The advance GDP estimates for 2016-17, however calculated,show a grim picture of the economy. The real per capita income of the agriculture-dependent population, which constitutes half the country's populace, has remained stagnant or even marginally declined during the three years of the Modi government. While the pursuit of neoliberal policies can be held responsible for this, treating the aggregate growth as a “great achievement” for political mileage is unwarranted.
Before UBI, We must First Get Social Spending Basics Right
13 February, 2017, Anjana Thampi & Ishan Anand
Providing a UBI in place of existing schemes will not change the fundamentally unequal income distribution in the country. The way to resolve the crisis is a redistribution from the rich to the poor.
A Universal Basic Income in India?
03 February, 2017, Jayati Ghosh
The idea of basic income that is very much part of the idea of a universal social protection floor, cannot be seen as a substitute for public provision of basic goods and services; rather it must be an addition to it.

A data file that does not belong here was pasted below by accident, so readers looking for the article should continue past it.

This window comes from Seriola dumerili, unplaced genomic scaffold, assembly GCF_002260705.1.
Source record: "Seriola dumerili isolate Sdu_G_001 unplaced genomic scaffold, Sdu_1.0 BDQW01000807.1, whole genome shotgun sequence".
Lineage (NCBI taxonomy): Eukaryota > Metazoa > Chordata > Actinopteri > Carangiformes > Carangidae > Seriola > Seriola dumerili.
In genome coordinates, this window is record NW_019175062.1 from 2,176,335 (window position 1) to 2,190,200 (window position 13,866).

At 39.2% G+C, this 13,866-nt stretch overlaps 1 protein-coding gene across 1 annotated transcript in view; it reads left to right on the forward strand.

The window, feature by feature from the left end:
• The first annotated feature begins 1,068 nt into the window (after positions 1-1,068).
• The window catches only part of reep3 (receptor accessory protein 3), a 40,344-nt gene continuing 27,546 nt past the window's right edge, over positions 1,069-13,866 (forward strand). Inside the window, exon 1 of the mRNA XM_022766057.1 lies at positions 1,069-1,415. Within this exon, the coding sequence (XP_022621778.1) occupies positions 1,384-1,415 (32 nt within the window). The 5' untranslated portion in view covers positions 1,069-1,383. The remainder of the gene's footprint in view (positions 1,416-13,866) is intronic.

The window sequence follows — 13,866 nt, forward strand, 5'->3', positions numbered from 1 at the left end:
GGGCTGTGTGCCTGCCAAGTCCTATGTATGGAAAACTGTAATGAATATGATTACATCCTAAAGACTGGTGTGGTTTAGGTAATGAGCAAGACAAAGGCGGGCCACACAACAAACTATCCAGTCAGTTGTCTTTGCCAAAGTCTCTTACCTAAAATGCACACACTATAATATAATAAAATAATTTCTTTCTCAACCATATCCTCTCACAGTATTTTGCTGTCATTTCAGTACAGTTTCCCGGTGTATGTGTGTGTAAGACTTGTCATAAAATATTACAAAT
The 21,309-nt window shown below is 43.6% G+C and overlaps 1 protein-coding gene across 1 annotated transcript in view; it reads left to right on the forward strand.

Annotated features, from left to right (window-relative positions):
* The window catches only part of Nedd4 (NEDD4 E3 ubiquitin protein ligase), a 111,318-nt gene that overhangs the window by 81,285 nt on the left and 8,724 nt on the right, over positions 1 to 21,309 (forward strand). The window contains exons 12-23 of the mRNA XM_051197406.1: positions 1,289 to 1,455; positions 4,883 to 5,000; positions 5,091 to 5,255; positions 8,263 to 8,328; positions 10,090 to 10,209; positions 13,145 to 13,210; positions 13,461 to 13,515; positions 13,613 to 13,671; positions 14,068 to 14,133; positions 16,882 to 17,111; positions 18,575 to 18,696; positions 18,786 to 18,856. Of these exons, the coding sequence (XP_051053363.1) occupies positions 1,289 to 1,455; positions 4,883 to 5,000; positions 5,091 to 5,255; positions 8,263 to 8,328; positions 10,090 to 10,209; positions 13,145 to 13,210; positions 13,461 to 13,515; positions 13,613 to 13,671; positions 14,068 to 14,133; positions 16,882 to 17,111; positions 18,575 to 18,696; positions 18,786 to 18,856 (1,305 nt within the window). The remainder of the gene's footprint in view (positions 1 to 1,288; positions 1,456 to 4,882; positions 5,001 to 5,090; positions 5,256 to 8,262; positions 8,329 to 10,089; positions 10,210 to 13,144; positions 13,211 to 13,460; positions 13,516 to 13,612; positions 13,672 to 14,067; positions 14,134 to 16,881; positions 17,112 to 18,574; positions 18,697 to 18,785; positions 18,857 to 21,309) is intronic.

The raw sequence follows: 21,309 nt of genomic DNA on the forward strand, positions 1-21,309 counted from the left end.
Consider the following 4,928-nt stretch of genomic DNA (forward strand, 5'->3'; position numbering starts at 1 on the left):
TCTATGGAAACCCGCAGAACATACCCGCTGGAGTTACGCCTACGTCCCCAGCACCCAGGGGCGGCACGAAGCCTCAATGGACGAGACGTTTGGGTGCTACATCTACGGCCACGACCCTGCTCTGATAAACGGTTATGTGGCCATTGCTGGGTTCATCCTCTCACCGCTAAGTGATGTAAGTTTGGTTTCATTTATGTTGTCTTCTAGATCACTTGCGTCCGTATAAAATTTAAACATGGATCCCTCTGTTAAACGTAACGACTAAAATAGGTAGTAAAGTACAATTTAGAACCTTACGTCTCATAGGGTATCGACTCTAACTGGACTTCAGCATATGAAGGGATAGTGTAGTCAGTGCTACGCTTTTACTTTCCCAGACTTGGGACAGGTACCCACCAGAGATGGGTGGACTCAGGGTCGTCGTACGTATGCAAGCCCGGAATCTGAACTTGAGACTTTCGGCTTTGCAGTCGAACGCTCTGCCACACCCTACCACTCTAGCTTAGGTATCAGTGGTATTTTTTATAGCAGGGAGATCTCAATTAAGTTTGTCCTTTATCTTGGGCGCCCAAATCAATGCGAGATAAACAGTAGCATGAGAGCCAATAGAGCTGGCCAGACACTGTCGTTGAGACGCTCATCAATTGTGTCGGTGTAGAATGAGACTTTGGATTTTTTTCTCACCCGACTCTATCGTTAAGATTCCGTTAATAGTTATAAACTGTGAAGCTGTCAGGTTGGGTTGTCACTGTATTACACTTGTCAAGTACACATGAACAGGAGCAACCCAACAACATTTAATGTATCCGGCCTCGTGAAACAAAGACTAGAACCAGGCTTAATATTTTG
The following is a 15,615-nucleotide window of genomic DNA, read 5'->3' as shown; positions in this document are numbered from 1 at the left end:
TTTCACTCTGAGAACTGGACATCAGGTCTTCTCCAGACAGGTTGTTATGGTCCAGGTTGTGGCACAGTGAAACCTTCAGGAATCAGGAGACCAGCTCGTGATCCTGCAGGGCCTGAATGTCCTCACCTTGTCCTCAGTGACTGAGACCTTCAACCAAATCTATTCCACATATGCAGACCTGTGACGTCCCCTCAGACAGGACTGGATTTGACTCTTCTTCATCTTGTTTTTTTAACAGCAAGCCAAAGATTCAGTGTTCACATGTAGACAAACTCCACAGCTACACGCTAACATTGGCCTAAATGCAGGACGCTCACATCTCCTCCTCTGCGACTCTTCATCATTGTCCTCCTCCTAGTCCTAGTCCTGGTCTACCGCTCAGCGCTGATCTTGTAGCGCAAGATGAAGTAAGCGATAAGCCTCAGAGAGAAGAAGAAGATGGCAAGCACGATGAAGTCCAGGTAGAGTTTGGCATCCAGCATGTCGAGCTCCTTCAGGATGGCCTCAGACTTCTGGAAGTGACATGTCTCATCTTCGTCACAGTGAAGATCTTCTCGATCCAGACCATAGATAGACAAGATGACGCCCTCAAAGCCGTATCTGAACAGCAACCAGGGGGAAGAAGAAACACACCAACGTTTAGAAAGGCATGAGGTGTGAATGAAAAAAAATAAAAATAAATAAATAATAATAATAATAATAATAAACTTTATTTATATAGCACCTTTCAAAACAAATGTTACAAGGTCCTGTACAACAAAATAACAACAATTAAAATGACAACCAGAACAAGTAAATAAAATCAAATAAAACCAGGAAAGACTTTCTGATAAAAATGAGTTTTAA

Spreading light: Are the Modi government’s electricity promises being fulfilled?
31 January, 2017, C.P. Chandrasekhar & Jayati Ghosh
The government's claim that it has ensured electricity for all does not seem to be warranted by the evidence.
Neo-Liberal Capitalism and India's Nationhood'
30 January, 2017, Prabhat Patnaik
The era of neo-liberalism has seen a retrogression when it comes to the material pre-requisites for the nation-building project that had been launched with the anti-colonial struggle.